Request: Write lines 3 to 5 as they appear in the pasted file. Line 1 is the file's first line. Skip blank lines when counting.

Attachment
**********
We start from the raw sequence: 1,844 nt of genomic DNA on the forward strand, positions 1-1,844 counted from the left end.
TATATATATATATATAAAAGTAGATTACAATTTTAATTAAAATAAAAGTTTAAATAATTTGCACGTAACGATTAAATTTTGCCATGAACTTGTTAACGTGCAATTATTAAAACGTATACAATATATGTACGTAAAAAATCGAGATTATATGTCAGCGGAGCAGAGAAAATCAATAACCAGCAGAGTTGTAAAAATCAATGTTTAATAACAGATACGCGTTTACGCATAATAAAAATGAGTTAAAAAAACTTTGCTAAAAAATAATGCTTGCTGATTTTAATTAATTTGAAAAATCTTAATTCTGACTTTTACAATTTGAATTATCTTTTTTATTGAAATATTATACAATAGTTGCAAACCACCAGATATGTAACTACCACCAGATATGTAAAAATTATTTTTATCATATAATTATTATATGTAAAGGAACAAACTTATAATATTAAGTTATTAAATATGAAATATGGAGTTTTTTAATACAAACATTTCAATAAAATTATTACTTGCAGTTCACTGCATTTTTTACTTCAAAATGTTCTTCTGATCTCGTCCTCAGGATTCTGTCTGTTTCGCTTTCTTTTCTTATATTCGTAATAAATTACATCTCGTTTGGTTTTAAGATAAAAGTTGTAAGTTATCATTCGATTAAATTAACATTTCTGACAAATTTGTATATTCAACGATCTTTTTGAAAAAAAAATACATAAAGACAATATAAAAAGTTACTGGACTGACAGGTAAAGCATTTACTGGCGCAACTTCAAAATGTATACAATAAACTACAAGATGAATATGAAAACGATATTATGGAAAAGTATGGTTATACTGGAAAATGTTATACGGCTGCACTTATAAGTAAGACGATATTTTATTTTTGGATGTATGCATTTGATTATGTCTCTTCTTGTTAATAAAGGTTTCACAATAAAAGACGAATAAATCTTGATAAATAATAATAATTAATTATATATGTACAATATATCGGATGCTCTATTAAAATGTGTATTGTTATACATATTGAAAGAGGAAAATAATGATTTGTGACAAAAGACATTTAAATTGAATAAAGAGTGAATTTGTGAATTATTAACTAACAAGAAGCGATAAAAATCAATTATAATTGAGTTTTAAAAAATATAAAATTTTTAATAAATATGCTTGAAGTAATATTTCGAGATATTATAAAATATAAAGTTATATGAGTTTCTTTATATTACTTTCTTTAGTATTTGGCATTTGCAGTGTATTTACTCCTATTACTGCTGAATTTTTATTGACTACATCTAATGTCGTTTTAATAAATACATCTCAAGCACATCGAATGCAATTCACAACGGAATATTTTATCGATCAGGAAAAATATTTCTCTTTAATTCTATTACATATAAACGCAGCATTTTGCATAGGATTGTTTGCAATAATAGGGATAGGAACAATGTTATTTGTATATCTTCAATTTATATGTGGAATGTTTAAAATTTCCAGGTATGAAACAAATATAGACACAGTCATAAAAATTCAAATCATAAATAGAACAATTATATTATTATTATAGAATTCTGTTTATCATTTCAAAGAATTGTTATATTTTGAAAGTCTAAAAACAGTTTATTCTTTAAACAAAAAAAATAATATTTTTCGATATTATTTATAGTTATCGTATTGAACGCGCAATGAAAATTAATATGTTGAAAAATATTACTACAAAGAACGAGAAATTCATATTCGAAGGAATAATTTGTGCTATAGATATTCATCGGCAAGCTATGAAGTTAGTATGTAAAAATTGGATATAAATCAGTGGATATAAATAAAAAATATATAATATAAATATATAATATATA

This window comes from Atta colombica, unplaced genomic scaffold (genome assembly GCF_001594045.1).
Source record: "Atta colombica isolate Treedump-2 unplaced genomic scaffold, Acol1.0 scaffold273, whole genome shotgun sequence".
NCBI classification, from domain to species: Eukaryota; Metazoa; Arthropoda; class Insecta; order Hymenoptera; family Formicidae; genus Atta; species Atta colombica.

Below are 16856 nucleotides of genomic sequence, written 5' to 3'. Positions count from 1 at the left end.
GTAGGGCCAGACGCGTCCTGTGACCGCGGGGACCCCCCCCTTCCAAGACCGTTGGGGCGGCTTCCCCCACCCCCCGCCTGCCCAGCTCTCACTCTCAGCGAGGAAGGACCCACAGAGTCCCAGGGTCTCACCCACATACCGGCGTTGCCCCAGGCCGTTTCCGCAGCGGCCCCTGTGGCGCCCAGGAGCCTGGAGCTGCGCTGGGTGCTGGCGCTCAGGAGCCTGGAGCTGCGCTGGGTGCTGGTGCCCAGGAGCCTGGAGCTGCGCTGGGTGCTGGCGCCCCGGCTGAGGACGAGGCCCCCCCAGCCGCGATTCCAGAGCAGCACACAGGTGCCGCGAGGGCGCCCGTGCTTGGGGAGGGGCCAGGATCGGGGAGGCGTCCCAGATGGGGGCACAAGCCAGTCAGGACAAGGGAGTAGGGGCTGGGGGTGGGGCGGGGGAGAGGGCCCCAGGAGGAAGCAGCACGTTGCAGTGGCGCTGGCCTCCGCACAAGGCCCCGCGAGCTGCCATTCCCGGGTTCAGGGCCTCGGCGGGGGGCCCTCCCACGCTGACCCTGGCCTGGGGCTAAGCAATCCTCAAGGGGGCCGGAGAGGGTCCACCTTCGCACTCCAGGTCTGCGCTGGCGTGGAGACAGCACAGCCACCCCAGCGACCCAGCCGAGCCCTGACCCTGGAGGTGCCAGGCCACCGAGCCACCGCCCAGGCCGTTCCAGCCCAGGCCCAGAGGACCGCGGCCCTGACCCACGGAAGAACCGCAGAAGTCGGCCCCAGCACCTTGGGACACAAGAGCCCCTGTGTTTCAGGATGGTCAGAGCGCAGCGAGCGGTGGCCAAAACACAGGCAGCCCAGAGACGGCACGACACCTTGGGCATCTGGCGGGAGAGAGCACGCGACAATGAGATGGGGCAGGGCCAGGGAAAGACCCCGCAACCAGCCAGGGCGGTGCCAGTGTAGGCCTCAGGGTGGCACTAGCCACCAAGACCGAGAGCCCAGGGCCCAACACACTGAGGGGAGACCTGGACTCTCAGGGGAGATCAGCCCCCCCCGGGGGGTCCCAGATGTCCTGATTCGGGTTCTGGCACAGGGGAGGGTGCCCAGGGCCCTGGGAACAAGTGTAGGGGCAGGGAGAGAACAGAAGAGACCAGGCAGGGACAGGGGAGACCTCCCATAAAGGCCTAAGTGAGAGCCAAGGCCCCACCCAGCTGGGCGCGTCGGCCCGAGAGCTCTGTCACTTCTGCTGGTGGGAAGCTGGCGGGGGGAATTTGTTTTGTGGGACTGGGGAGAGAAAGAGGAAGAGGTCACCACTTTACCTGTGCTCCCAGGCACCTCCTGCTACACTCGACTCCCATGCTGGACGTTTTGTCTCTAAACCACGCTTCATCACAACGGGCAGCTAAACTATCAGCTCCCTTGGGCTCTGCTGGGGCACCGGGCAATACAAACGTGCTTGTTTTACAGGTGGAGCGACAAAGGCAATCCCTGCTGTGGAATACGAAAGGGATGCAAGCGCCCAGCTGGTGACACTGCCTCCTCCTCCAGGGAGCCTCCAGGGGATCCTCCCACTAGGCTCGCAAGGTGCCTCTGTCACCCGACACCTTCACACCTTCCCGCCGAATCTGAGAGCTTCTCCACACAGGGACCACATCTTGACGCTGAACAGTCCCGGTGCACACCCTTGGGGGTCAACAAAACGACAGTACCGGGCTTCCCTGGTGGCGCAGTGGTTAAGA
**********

This window comes from Atta colombica, unplaced genomic scaffold (genome assembly GCF_001594045.1).
Source record: "Atta colombica isolate Treedump-2 unplaced genomic scaffold, Acol1.0 scaffold273, whole genome shotgun sequence".
NCBI classification, from domain to species: Eukaryota; Metazoa; Arthropoda; class Insecta; order Hymenoptera; family Formicidae; genus Atta; species Atta colombica.